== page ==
PP: What’s next?
GA: I’d like to make a book, Pete. One of these days, I hope to put together a book dummy.
I would also like to do shooting elsewhere. I’d love to find a grant that would allow me to do what I do in Camden, in other cities. I could go hook up with friends in other fire departments and make photos.
But honestly, I’m trying to adjust to a new role in my job. And be a father to my young daughter. My wife is soon to give birth to a second daughter, so time and energy are harder and harder to come by!
Hopefully next year, I’m going to find myself sitting on the co-op board for Camden FireWorks, a great South Camden artistic endeavor. Those involved hope to start some revitalization on South Broadway out of the old CFD Engine Co. 3 fire house. Heart of Camden acquired it and put a ton of time, energy and grant money into refurbishing it into artist studio spaces, gallery and printing press with a program of lectures and classes.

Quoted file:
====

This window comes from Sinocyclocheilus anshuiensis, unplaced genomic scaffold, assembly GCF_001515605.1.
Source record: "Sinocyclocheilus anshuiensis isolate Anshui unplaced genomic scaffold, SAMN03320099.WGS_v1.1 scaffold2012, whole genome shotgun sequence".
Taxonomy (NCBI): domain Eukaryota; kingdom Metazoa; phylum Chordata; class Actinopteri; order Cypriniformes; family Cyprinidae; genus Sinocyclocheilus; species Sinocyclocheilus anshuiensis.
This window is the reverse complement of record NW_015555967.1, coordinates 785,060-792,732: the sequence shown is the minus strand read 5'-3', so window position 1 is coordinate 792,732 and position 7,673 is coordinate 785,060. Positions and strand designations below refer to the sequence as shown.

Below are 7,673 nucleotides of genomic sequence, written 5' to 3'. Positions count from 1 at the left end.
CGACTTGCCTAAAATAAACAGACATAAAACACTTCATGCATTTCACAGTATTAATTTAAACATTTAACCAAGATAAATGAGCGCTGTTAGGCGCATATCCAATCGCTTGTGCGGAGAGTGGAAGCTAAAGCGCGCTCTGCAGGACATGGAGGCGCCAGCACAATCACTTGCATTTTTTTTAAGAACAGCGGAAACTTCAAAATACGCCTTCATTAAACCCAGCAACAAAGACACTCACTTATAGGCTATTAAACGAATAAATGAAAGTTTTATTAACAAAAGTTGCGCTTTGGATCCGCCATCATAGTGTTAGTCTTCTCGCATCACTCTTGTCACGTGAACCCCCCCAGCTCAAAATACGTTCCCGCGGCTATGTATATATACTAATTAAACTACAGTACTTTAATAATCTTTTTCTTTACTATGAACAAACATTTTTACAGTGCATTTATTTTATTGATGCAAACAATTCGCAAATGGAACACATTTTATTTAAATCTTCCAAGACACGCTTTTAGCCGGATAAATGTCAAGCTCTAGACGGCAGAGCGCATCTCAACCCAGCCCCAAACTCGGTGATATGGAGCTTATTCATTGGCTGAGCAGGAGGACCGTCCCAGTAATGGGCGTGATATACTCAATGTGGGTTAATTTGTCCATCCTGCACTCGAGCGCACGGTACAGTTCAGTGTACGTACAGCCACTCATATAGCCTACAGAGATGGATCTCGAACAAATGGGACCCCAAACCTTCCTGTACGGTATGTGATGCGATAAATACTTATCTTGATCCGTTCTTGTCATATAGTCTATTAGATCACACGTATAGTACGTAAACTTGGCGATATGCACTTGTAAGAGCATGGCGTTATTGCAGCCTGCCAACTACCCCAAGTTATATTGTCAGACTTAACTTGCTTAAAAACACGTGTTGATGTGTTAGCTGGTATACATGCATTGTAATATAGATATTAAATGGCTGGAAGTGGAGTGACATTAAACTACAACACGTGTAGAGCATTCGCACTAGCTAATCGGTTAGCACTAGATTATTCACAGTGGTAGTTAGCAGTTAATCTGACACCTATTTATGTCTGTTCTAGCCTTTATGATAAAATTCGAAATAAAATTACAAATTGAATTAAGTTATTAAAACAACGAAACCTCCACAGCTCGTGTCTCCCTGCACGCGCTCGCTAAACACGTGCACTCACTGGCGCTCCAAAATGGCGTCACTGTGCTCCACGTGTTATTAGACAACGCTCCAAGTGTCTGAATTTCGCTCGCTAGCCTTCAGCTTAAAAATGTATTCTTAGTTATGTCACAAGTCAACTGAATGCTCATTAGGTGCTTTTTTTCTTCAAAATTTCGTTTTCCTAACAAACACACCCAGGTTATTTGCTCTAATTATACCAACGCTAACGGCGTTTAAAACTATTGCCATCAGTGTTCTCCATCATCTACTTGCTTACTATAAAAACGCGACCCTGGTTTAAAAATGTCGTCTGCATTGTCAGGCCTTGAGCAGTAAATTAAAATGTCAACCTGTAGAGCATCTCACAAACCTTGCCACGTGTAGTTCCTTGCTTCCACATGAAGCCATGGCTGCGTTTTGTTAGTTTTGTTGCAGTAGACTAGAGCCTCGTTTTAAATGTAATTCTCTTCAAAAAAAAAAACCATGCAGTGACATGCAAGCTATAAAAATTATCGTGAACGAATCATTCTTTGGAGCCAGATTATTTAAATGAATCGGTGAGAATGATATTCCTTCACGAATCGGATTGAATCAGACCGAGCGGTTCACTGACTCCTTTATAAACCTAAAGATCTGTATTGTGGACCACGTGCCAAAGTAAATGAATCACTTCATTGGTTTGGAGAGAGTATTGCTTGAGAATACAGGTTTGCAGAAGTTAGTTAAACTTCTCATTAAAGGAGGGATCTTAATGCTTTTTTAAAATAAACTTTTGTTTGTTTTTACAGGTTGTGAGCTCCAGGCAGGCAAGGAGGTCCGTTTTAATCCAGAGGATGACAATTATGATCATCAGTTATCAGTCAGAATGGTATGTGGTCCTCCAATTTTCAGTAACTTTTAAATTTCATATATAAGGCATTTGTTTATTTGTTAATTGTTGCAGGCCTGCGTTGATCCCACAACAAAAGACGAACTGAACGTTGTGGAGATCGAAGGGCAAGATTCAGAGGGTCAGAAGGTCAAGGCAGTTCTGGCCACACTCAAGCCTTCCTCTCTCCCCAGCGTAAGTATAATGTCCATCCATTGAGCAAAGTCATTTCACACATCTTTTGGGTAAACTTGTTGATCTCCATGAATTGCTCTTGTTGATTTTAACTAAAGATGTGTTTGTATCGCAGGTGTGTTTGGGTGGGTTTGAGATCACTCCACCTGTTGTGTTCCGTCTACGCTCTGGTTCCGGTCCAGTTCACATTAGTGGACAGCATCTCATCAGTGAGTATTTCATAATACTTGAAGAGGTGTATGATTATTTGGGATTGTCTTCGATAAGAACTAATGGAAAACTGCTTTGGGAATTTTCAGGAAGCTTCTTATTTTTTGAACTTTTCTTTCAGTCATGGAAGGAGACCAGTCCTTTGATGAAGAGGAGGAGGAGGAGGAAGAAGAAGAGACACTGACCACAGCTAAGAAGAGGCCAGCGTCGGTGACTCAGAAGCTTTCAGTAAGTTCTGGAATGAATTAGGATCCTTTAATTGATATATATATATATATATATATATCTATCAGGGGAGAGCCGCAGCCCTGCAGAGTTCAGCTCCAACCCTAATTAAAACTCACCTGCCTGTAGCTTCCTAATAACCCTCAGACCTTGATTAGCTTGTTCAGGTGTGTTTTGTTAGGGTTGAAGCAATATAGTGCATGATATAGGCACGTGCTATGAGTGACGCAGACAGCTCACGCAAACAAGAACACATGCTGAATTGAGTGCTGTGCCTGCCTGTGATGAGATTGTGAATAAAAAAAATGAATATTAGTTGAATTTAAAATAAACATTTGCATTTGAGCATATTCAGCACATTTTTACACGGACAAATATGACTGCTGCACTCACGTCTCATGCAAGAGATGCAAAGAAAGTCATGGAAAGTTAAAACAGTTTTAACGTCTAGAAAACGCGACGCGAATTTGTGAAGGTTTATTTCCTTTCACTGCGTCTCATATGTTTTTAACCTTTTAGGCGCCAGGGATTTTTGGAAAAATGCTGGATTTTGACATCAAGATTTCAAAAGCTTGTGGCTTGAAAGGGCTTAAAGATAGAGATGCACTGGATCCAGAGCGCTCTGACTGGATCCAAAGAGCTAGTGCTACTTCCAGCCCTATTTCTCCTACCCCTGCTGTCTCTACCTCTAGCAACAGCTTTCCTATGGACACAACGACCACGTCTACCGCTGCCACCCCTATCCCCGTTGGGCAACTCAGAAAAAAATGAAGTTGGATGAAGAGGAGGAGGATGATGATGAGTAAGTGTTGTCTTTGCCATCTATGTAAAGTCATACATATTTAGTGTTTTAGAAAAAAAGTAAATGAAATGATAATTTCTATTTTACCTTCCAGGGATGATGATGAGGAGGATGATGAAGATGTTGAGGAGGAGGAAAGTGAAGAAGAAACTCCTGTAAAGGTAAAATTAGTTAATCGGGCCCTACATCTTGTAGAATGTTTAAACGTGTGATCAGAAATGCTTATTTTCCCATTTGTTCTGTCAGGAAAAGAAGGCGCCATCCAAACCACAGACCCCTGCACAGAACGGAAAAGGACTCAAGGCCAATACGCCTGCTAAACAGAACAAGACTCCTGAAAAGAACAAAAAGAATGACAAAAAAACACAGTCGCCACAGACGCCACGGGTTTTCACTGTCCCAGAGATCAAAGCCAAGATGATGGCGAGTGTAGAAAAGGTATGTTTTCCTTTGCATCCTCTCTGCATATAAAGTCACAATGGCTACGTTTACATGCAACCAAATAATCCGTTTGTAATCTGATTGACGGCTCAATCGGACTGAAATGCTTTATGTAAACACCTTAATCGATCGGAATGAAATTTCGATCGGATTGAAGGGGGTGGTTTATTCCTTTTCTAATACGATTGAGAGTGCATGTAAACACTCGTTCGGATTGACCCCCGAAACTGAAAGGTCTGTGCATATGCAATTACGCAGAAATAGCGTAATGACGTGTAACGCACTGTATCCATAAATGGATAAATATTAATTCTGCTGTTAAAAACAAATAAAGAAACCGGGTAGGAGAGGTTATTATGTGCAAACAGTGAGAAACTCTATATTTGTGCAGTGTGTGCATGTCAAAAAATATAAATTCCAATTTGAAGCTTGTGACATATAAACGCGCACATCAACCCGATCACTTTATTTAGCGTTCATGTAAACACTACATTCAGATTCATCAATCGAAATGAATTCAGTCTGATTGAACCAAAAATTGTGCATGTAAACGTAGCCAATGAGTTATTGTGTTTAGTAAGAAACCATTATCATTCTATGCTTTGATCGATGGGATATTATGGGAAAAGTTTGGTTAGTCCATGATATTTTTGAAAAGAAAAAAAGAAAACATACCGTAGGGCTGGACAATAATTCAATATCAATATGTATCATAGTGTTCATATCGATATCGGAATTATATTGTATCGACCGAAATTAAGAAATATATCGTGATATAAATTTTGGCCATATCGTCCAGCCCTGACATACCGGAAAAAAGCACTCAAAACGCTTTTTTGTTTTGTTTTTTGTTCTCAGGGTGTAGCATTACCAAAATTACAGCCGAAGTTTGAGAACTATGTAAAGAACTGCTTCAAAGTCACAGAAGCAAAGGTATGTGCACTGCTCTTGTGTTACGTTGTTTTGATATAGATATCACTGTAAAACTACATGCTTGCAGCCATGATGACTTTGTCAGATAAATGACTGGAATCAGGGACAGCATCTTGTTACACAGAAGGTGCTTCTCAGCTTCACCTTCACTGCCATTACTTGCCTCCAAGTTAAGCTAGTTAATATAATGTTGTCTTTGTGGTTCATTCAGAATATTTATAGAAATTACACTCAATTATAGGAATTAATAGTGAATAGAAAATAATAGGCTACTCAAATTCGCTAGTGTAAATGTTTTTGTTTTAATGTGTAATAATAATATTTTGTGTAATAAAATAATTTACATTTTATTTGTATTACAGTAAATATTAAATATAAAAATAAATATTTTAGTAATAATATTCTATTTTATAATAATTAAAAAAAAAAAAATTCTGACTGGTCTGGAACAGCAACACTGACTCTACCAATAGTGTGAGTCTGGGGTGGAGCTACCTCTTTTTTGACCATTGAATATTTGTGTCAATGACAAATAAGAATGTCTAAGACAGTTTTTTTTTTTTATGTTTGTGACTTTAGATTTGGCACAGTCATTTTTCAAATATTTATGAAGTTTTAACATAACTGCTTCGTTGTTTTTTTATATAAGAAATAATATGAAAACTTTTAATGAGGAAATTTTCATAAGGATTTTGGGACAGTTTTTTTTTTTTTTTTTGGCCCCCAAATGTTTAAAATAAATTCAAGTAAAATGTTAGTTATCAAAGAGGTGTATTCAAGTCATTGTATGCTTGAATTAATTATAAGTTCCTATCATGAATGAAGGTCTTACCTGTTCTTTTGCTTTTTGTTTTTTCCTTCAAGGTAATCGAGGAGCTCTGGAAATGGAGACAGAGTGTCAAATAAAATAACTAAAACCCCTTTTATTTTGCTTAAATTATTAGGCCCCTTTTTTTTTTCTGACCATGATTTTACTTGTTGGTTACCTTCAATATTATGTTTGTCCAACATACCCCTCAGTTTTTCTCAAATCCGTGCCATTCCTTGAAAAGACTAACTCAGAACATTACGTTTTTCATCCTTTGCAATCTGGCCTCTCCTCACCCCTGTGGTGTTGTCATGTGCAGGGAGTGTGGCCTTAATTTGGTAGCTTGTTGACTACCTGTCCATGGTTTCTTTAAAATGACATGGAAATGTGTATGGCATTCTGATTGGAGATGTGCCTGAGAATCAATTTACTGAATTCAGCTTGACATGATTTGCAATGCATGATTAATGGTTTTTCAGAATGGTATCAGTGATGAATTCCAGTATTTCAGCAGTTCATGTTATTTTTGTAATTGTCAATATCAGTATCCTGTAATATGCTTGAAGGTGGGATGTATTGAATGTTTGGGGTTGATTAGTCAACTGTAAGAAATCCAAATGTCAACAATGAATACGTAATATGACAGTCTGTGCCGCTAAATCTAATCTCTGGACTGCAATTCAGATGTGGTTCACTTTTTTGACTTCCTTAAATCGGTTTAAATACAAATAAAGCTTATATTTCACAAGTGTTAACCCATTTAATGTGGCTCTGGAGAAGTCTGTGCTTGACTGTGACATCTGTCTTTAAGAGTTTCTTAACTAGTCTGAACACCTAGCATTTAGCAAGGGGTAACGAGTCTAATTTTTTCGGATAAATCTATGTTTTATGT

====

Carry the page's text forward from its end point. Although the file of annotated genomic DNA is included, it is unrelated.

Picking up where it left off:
PP: Anything else you want to add?
GA: I hope that no one ever interprets my opinions, intentions or photography as negative toward Camden. I’m invested here. My father was a CMD fireman for 33 years and busted his ass through two riots and decades of a fire-load that would make most of today’s firefighters quit. I feel that the city looks like it does now by some twisted and fateful design. I give back in my own ways, and try to make Camden a better place.
I can’t get by with out my family, they are the best ever! Thanks Nicole, Maria, Lillian, and Lucia. You allow me to make art, make photos and constantly deal with my obsessive nature and all that comes with it.
I owe a ton more to too many of my friends and influences to write here but they know who they are. ARTNOWNY and the Philadelphia art scene are awesome.
Oh, and firefighters rule! We are here for you.
PP: Cheers, Gabe.
GA: Thank you, Pete.
Today, the Philly Mag published a leaked document about the devastating decline in newspapers. It was created by Interstate General Media, owners of the Philadelphia Inquirer. It showed massive slumps nationwide but particular downturns in the fortunes of Philadelphia’s newspapers.
The slump has been rumbling on for over a decade now but the details in the leaked document make Will Steacy‘s project Deadline even more timely. Steacy is currently raising money to make a photobook and here’s why I think it deserves your support.